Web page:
ISLAMABAD/KARACHI: A day when the value of the US dollar against the rupee touched an all-time high, Prime Minister Imran Khan set up a committee to control devaluation of the local currency and capital flight from Pakistan.
The committee headed by Adviser to the PM on Finance Dr Hafeez Shaikh was formed on Wednesday during a meeting in which members of the Exchange Companies Association of Pakistan (ECAP) apprised the prime minister about various factors involved in capital flight and devaluation of the rupee against the dollar. The governor of the State Bank of Pakistan (SBP) is a member of the committee.
The committee has been tasked to ascertain whether the provision of carrying $10,000 by anyone who travels abroad from Pakistan can be slashed down to $3,000 as proposed by the ECAP.
Talking to Dawn after the meeting, ECAP president Malik Bostan said he along with a delegation called on the prime minister and gave him proposals on how the government could control devaluation of the rupee.
He said the prime minister attentively heard their proposals and assured them that he would take action in the light of their recommendations.
Dollar rate comes down by Rs2 after currency dealers hold meeting with prime minister
Mr Bostan quoted the prime minister as saying that Pakistan had to face humiliation before the world when the value of its currency fell against the dollar.
Mr Bostan said he told the premier that there was no shortage of foreign exchange in Pakistan, but it required proper management. “We informed the prime minister that during the last 23 years $160 billion was sent abroad from Pakistan while total foreign debts of the country stood at $100bn.”
The ECAP president said most of capital flight cases were being reported from Peshawar and Quetta and held the unchecked Afghan transit trade responsible for the problem.
He said when transit trade with Afghanistan started, there was no commercial bank in the neighbouring country and therefore local exporters were allowed to bring currency from Afghanistan and later they had to deposit the money in the banks in Pakistan. “But even after opening of banks there, local exporters bring money from Afghanistan, but do not deposit it in banks in Pakistan. Instead, they send foreign exchange to Dubai and European countries,” he said.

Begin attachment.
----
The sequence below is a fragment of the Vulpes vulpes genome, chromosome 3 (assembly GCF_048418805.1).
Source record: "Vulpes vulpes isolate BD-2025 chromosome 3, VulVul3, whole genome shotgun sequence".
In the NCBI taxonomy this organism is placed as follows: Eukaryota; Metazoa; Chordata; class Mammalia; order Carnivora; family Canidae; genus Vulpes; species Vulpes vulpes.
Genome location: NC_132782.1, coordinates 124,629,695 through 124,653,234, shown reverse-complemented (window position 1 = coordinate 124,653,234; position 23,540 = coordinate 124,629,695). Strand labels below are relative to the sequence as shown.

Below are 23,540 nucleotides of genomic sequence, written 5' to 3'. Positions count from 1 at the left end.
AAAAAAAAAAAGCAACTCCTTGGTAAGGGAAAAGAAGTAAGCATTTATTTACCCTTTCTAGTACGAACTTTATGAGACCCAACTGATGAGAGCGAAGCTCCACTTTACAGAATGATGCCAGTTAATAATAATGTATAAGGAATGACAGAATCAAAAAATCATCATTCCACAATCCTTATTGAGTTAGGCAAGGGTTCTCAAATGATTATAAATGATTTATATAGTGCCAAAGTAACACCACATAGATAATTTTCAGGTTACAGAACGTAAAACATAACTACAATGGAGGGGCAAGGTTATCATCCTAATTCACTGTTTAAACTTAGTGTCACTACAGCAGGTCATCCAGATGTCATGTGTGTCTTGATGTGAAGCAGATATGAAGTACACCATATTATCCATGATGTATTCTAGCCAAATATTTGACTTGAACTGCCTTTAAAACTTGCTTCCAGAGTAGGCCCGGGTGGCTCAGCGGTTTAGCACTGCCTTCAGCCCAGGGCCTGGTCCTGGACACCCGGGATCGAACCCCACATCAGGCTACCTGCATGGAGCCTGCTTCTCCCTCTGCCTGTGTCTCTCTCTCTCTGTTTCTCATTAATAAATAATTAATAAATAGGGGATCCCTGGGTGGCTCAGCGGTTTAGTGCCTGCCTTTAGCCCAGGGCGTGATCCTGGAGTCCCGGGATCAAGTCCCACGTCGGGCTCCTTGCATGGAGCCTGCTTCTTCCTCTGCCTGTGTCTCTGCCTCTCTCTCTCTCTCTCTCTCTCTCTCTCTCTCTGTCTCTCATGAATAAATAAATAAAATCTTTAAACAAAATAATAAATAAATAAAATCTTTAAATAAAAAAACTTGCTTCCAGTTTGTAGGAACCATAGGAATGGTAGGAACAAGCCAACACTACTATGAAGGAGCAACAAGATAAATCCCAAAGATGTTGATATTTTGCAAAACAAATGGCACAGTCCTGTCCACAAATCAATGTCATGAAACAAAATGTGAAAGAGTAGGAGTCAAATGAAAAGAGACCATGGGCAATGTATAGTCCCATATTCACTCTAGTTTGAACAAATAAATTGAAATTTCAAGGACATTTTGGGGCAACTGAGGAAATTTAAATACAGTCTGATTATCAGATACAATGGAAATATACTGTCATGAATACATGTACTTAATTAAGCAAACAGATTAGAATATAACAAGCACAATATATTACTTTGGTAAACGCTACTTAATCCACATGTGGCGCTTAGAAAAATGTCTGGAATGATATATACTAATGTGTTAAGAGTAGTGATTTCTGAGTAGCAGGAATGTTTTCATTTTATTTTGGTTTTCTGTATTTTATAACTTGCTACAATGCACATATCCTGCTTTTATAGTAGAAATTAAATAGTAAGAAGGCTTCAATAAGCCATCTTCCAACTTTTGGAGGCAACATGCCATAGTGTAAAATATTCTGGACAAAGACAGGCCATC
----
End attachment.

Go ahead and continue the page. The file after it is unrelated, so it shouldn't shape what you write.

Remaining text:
By taking action in this regard, he said, $2bn could be injected into the local economy.
The delegation also suggested to the prime minister to reduce imports by banning import of those products which were produced in the country as well. “By doing this we can cut our import bill from $5bn to $10 billion annually,” Mr Bostan said.
The delegation said every Pakistani who travelled abroad was allowed to take $10,000 with him and this amount could be reduced to $3,000. “In this way we can save another $2bn every year,” Mr Bostan added.
Meanwhile, President of the Forex Dealers Association Shaikh Allauddin said a number of measures were suggested to reduce the outflow of dollars from the country.
The meeting was also attended the SBP governor, chairman of the Federal Board of Revenue and director general of the Federal Investigation Agency.
Just after the meeting, exchange companies issued new exchange rates and the dollar rate was slashed by Rs2 to sell at Rs144.
During the first session the dollar went up as high as Rs146.50 in the open market while the most of the exchange companies were not selling dollars — only buying. The dollar was short in the market and not available even at Rs146.50.
“Yes, Rs144 is a forced price of dollar,” said ECAP secretary general Zafar Paracha who did not attend the meeting. He said the dollar was not easily available while the exchange companies were not in a position to provide any big amount of dollars.
The inter-bank currency market remained unchanged at Rs141.50 but the bankers said it was controlled by the State Bank. The dollar rate may shoot up if the State Bank allows banks to freely trade the dollar without influencing the market.
The rate in the inter-bank is considered official exchange rate but the open market rate fluctuations and shortage of dollars sometimes compel the State Bank to change the exchange rate.
The SBP usually uses banking rates for devaluation of the rupee.
Published in Dawn, May 16th, 2019